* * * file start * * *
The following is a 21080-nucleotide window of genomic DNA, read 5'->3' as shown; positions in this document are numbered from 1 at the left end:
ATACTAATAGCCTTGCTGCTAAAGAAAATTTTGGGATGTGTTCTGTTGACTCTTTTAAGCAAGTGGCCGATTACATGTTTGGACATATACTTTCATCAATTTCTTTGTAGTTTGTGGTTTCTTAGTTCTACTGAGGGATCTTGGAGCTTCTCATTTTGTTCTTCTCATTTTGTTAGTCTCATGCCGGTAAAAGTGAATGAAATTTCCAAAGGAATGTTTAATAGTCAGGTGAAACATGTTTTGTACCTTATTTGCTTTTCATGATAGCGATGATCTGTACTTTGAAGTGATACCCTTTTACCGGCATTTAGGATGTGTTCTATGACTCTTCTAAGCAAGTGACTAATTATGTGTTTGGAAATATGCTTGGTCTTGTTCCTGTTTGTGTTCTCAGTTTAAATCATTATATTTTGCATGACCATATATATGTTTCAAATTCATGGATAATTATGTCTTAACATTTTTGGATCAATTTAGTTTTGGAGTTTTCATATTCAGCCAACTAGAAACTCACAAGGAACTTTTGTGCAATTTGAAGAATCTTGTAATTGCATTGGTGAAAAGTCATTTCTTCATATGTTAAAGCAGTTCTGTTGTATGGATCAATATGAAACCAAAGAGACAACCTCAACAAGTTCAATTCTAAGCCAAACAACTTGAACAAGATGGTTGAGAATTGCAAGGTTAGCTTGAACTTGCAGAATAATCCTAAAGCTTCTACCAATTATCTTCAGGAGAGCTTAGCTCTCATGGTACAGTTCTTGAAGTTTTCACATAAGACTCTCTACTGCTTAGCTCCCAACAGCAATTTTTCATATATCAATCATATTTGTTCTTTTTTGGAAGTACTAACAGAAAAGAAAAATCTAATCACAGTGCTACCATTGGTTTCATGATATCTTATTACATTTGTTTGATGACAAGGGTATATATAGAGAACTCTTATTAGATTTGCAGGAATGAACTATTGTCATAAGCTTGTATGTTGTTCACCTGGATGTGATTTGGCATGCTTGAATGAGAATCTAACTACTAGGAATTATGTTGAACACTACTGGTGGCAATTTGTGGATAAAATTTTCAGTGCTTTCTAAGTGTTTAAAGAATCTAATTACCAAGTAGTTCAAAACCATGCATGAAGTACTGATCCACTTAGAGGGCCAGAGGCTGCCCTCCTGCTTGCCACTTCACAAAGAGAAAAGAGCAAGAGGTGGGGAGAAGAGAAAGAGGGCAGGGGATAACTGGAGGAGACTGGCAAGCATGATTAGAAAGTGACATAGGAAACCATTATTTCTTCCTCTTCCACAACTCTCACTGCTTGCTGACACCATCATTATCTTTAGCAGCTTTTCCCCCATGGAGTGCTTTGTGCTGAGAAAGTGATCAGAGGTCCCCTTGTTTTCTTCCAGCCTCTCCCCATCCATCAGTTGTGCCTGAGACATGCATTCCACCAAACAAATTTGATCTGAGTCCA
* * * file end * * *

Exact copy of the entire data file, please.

The following is a 21080-nucleotide window of genomic DNA, read 5'->3' as shown; positions in this document are numbered from 1 at the left end:
ATACTAATAGCCTTGCTGCTAAAGAAAATTTTGGGATGTGTTCTGTTGACTCTTTTAAGCAAGTGGCCGATTACATGTTTGGACATATACTTTCATCAATTTCTTTGTAGTTTGTGGTTTCTTAGTTCTACTGAGGGATCTTGGAGCTTCTCATTTTGTTCTTCTCATTTTGTTAGTCTCATGCCGGTAAAAGTGAATGAAATTTCCAAAGGAATGTTTAATAGTCAGGTGAAACATGTTTTGTACCTTATTTGCTTTTCATGATAGCGATGATCTGTACTTTGAAGTGATACCCTTTTACCGGCATTTAGGATGTGTTCTATGACTCTTCTAAGCAAGTGACTAATTATGTGTTTGGAAATATGCTTGGTCTTGTTCCTGTTTGTGTTCTCAGTTTAAATCATTATATTTTGCATGACCATATATATGTTTCAAATTCATGGATAATTATGTCTTAACATTTTTGGATCAATTTAGTTTTGGAGTTTTCATATTCAGCCAACTAGAAACTCACAAGGAACTTTTGTGCAATTTGAAGAATCTTGTAATTGCATTGGTGAAAAGTCATTTCTTCATATGTTAAAGCAGTTCTGTTGTATGGATCAATATGAAACCAAAGAGACAACCTCAACAAGTTCAATTCTAAGCCAAACAACTTGAACAAGATGGTTGAGAATTGCAAGGTTAGCTTGAACTTGCAGAATAATCCTAAAGCTTCTACCAATTATCTTCAGGAGAGCTTAGCTCTCATGGTACAGTTCTTGAAGTTTTCACATAAGACTCTCTACTGCTTAGCTCCCAACAGCAATTTTTCATATATCAATCATATTTGTTCTTTTTTGGAAGTACTAACAGAAAAGAAAAATCTAATCACAGTGCTACCATTGGTTTCATGATATCTTATTACATTTGTTTGATGACAAGGGTATATATAGAGAACTCTTATTAGATTTGCAGGAATGAACTATTGTCATAAGCTTGTATGTTGTTCACCTGGATGTGATTTGGCATGCTTGAATGAGAATCTAACTACTAGGAATTATGTTGAACACTACTGGTGGCAATTTGTGGATAAAATTTTCAGTGCTTTCTAAGTGTTTAAAGAATCTAATTACCAAGTAGTTCAAAACCATGCATGAAGTACTGATCCACTTAGAGGGCCAGAGGCTGCCCTCCTGCTTGCCACTTCACAAAGAGAAAAGAGCAAGAGGTGGGGAGAAGAGAAAGAGGGCAGGGGATAACTGGAGGAGACTGGCAAGCATGATTAGAAAGTGACATAGGAAACCATTATTTCTTCCTCTTCCACAACTCTCACTGCTTGCTGACACCATCATTATCTTTAGCAGCTTTTCCCCCATGGAGTGCTTTGTGCTGAGAAAGTGATCAGAGGTCCCCTTGTTTTCTTCCAGCCTCTCCCCATCCATCAGTTGTGCCTGAGACATGCATTCCACCAAACAAATTTGATCTGAGTCCA